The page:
(i)      a court or tribunal exercising criminal jurisdiction in that country or territory or a prosecuting authority in that country or territory, or

(ii)      any other authority in that country or territory which appears to the Attorney General to have the function of making requests of the kind; and

(c)     the Attorney General is satisfied –

(i)      that an offence under the law of the country or territory in question has been committed or that there are reasonable grounds for suspecting that such an offence has been committed, and

(ii)      that proceedings in respect of that offence have been instituted in that country or territory or that an investigation into that offence is being carried on there.

(2)     In a case where this Article applies, the Attorney General may issue a notice in writing to a person specifying any of, or any combination of, the following requirements –

(a)     that the person is required to give to the Attorney General, by the date specified in the notice, documents, or other articles, which are specified in the notice and that may constitute evidence for the purposes of the request;

(b)     that the person –

(i)      is required to give, to a court or the Viscount (as specified in the notice) documents, or other articles, which are specified in the notice and that may constitute evidence for the purposes of the request, and

(ii)      may be required by the court or the Viscount (as specified in the notice) to attend and to give evidence in proceedings before the court or the Viscount in relation to that evidence;

(c)     that the person may be required by the court or the Viscount (as specified in the notice) to attend and to give evidence in proceedings before the court or the Viscount in relation to the request.

(3)     A person shall not, without reasonable excuse, fail to comply with a requirement of a notice given to the person under paragraph (2) that is a requirement of the kind specified in sub-paragraph (a) of that paragraph, in relation to evidence that the person may, under Article 5A, be compelled to give in proceedings under this Article.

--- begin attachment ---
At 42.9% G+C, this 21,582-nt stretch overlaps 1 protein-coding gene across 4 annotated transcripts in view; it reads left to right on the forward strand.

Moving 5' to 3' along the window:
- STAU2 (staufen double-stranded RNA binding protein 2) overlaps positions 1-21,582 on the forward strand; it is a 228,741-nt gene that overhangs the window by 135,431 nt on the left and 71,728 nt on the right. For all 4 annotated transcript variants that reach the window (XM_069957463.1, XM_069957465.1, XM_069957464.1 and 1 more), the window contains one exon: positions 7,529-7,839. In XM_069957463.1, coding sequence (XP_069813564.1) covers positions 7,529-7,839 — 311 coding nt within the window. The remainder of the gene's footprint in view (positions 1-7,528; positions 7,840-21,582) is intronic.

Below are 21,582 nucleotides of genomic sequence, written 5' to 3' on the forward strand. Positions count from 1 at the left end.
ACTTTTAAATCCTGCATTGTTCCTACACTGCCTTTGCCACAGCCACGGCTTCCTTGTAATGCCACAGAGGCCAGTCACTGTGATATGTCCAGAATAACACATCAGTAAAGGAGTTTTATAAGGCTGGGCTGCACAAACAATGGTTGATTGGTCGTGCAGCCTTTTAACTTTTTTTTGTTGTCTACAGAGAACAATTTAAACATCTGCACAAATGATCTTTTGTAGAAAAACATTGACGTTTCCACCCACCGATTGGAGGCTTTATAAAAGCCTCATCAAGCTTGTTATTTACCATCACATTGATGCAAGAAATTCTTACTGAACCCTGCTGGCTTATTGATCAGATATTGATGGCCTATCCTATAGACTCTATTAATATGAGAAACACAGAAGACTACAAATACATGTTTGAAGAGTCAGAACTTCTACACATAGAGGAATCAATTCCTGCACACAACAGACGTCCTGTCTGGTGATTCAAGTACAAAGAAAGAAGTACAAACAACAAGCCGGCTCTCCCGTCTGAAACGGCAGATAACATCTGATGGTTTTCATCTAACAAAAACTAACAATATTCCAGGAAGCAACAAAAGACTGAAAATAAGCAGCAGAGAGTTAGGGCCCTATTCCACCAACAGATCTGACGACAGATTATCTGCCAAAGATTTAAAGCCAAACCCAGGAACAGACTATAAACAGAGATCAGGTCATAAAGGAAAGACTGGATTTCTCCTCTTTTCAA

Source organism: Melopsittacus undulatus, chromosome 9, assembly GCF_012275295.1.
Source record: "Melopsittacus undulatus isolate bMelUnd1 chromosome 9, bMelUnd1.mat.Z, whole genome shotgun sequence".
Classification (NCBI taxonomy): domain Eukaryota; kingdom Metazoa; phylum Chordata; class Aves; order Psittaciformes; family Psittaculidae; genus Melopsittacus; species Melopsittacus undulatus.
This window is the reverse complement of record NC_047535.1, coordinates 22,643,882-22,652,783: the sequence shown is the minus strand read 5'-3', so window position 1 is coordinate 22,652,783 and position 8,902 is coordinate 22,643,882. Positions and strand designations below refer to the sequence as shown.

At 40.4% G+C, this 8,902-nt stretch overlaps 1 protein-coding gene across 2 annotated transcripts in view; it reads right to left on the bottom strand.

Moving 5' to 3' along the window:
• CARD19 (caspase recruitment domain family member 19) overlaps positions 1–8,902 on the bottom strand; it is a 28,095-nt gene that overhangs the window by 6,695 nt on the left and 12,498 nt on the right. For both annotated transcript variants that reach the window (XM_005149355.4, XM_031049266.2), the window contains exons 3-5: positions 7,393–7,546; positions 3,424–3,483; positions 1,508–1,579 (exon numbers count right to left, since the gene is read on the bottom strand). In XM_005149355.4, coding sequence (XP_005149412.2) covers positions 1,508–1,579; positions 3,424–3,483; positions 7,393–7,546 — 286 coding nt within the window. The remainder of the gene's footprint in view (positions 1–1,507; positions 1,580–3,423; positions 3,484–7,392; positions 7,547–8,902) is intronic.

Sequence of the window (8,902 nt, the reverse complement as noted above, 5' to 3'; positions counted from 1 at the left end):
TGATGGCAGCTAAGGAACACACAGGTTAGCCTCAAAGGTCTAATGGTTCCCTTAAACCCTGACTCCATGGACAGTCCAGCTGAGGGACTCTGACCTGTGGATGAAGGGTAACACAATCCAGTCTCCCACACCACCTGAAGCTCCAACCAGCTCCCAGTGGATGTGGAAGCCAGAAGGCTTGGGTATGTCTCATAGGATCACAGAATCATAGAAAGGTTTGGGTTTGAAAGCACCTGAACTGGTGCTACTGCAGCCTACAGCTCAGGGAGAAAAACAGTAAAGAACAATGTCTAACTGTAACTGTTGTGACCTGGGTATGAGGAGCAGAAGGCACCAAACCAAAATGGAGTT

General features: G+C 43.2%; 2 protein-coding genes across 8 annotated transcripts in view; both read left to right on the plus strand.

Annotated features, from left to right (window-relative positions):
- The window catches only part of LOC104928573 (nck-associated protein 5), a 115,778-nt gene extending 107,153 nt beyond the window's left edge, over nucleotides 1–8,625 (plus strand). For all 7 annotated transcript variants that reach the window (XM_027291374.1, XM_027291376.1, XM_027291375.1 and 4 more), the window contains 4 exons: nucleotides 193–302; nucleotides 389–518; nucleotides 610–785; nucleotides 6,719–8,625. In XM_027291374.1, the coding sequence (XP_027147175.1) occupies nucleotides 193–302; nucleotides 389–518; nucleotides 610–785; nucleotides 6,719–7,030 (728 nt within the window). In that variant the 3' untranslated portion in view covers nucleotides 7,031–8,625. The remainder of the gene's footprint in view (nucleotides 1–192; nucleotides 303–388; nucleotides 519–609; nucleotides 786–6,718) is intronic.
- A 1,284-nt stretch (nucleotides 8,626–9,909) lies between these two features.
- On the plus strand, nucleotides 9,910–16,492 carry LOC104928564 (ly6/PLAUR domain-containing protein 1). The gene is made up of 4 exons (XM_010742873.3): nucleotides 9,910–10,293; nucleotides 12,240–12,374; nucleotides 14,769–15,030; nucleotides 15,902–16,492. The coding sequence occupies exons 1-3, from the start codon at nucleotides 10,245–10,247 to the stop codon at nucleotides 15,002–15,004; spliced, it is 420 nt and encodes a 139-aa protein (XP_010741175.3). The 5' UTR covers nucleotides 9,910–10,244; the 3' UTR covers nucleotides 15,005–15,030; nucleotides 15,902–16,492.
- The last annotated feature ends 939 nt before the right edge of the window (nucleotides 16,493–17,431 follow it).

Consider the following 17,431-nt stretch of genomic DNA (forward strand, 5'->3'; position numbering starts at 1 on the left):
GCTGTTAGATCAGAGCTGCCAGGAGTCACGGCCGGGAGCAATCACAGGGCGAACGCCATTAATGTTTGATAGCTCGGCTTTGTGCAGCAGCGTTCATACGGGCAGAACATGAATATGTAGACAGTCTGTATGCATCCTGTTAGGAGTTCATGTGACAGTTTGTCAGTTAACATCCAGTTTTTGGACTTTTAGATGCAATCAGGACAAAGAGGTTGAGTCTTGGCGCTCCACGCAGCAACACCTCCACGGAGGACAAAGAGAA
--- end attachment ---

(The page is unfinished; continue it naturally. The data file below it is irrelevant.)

(4)     A person who contravenes paragraph (3) commits an offence and shall be liable to a fine.[6]

(5)     The court shall have the same powers for securing the attendance of –

(a)     a person to whom a notice has been given under paragraph (2) specifying a requirement of the kind that is specified in sub-paragraph (b) or (c) of that paragraph; or

(b)     any other witness,

for the purpose of proceedings under this Article as it has for the purpose of other proceedings before the court.

(6)     The Viscount shall have the same powers for securing the attendance of –

(a)     a person to whom a notice has been given under paragraph (2) specifying a requirement of the kind that is specified in sub-paragraph (b) or (c) of that paragraph; or

(b)     any other witness,

for the purposes of proceedings before the Viscount under this Article as the Royal Court has for the purposes of any proceedings before it.

(7)     The court or the Viscount, as the case may be, may in proceedings before it or him or her, take evidence on oath.

(8)     An order for costs shall not be made in proceedings before the Court or the Viscount.

(9)     For the avoidance of doubt it is declared that the Bankers’ Books Evidence (Jersey) Law 1986[7] applies to any proceedings before the court and the Viscount under this Article as it applies to other proceedings before the court.